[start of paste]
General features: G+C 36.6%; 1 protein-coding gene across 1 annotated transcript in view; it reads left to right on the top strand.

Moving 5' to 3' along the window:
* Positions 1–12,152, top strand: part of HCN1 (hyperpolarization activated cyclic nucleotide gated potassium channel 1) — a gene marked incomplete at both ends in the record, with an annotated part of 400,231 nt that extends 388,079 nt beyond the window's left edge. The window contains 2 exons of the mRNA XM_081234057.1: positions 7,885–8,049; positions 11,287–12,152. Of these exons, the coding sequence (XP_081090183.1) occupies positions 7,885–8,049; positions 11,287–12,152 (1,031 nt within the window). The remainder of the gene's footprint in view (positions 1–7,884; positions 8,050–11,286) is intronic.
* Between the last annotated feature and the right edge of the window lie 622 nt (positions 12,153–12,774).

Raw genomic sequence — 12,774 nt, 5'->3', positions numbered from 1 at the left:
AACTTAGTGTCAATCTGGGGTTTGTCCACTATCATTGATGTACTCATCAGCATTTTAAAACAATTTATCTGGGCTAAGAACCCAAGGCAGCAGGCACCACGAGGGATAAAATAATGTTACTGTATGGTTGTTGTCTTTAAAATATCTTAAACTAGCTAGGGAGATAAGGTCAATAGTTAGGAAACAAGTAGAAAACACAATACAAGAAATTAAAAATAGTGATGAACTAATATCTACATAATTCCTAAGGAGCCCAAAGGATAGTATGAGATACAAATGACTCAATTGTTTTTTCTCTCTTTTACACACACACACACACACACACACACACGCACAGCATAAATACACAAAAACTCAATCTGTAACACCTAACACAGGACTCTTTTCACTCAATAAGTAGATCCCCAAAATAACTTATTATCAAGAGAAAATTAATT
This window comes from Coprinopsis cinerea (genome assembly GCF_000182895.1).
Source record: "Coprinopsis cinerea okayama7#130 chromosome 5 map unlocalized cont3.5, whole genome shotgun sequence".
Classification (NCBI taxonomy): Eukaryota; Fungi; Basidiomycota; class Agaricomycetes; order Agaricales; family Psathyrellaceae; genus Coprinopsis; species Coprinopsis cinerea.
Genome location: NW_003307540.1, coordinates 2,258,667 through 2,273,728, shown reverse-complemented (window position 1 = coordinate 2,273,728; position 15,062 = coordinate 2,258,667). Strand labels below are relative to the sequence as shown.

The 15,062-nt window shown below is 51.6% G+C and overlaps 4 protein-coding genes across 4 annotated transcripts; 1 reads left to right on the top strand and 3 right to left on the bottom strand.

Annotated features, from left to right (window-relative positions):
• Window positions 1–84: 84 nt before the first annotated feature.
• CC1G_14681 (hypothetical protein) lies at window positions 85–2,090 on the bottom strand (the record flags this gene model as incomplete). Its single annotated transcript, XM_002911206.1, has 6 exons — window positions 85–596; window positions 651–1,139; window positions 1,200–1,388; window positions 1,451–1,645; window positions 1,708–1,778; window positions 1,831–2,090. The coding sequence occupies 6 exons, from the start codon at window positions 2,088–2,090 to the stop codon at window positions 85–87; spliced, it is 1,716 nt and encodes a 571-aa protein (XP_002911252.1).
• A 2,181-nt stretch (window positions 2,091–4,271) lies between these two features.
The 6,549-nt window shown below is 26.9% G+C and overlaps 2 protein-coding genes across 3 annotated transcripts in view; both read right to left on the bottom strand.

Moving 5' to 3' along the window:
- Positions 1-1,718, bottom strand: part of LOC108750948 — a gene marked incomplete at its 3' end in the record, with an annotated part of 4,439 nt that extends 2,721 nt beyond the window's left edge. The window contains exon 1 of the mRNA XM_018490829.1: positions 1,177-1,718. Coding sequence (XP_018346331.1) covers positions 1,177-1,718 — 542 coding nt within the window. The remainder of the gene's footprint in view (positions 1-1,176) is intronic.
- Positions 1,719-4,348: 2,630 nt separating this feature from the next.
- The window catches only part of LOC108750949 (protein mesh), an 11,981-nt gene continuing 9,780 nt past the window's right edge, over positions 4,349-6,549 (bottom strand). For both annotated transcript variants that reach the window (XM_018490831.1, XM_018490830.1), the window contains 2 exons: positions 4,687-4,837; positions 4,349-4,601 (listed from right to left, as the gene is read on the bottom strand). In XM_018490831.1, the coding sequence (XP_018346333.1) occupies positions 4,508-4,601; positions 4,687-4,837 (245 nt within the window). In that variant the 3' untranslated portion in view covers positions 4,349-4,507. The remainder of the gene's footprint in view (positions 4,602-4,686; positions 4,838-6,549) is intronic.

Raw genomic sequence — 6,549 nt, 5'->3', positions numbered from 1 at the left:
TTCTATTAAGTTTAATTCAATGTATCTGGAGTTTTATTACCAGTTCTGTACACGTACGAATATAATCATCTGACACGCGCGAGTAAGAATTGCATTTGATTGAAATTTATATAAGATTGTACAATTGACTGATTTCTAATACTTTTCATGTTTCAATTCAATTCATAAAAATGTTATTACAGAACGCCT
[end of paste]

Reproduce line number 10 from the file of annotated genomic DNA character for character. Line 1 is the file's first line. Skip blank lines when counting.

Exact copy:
Genome location: NW_003307540.1, coordinates 2,258,667 through 2,273,728, shown reverse-complemented (window position 1 = coordinate 2,273,728; position 15,062 = coordinate 2,258,667). Strand labels below are relative to the sequence as shown.